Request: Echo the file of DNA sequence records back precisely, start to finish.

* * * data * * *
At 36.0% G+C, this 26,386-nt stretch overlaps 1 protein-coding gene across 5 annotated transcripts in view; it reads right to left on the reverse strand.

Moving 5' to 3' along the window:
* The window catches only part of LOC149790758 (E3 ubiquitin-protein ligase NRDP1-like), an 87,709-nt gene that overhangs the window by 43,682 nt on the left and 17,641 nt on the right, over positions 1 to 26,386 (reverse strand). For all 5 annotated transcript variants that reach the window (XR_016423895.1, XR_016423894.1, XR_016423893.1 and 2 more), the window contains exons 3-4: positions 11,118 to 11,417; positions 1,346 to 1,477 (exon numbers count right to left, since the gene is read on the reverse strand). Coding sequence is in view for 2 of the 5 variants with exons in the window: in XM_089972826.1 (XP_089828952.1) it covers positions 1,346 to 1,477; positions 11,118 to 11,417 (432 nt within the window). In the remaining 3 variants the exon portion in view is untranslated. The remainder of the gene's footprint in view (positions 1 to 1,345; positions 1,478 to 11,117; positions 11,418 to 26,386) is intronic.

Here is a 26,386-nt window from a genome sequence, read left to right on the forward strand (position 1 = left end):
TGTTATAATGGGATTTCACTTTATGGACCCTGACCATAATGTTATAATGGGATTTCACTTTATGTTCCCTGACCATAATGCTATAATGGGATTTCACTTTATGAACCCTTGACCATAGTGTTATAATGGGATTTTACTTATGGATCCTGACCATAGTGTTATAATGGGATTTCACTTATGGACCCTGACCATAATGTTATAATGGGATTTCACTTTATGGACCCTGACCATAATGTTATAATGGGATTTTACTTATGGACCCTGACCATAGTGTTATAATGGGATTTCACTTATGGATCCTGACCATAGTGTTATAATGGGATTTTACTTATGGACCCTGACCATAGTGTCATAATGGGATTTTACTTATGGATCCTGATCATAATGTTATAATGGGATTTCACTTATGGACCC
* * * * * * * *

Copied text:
At 36.0% G+C, this 26,386-nt stretch overlaps 1 protein-coding gene across 5 annotated transcripts in view; it reads right to left on the reverse strand.

Moving 5' to 3' along the window:
* The window catches only part of LOC149790758 (E3 ubiquitin-protein ligase NRDP1-like), an 87,709-nt gene that overhangs the window by 43,682 nt on the left and 17,641 nt on the right, over positions 1 to 26,386 (reverse strand). For all 5 annotated transcript variants that reach the window (XR_016423895.1, XR_016423894.1, XR_016423893.1 and 2 more), the window contains exons 3-4: positions 11,118 to 11,417; positions 1,346 to 1,477 (exon numbers count right to left, since the gene is read on the reverse strand). Coding sequence is in view for 2 of the 5 variants with exons in the window: in XM_089972826.1 (XP_089828952.1) it covers positions 1,346 to 1,477; positions 11,118 to 11,417 (432 nt within the window). In the remaining 3 variants the exon portion in view is untranslated. The remainder of the gene's footprint in view (positions 1 to 1,345; positions 1,478 to 11,117; positions 11,418 to 26,386) is intronic.

Here is a 26,386-nt window from a genome sequence, read left to right on the forward strand (position 1 = left end):
TGTTATAATGGGATTTCACTTTATGGACCCTGACCATAATGTTATAATGGGATTTCACTTTATGTTCCCTGACCATAATGCTATAATGGGATTTCACTTTATGAACCCTTGACCATAGTGTTATAATGGGATTTTACTTATGGATCCTGACCATAGTGTTATAATGGGATTTCACTTATGGACCCTGACCATAATGTTATAATGGGATTTCACTTTATGGACCCTGACCATAATGTTATAATGGGATTTTACTTATGGACCCTGACCATAGTGTTATAATGGGATTTCACTTATGGATCCTGACCATAGTGTTATAATGGGATTTTACTTATGGACCCTGACCATAGTGTCATAATGGGATTTTACTTATGGATCCTGATCATAATGTTATAATGGGATTTCACTTATGGACCC